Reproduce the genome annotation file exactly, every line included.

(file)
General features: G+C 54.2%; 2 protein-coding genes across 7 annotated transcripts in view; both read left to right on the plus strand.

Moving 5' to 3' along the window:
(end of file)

General features: G+C 54.2%; 2 protein-coding genes across 7 annotated transcripts in view; both read left to right on the plus strand.

Moving 5' to 3' along the window: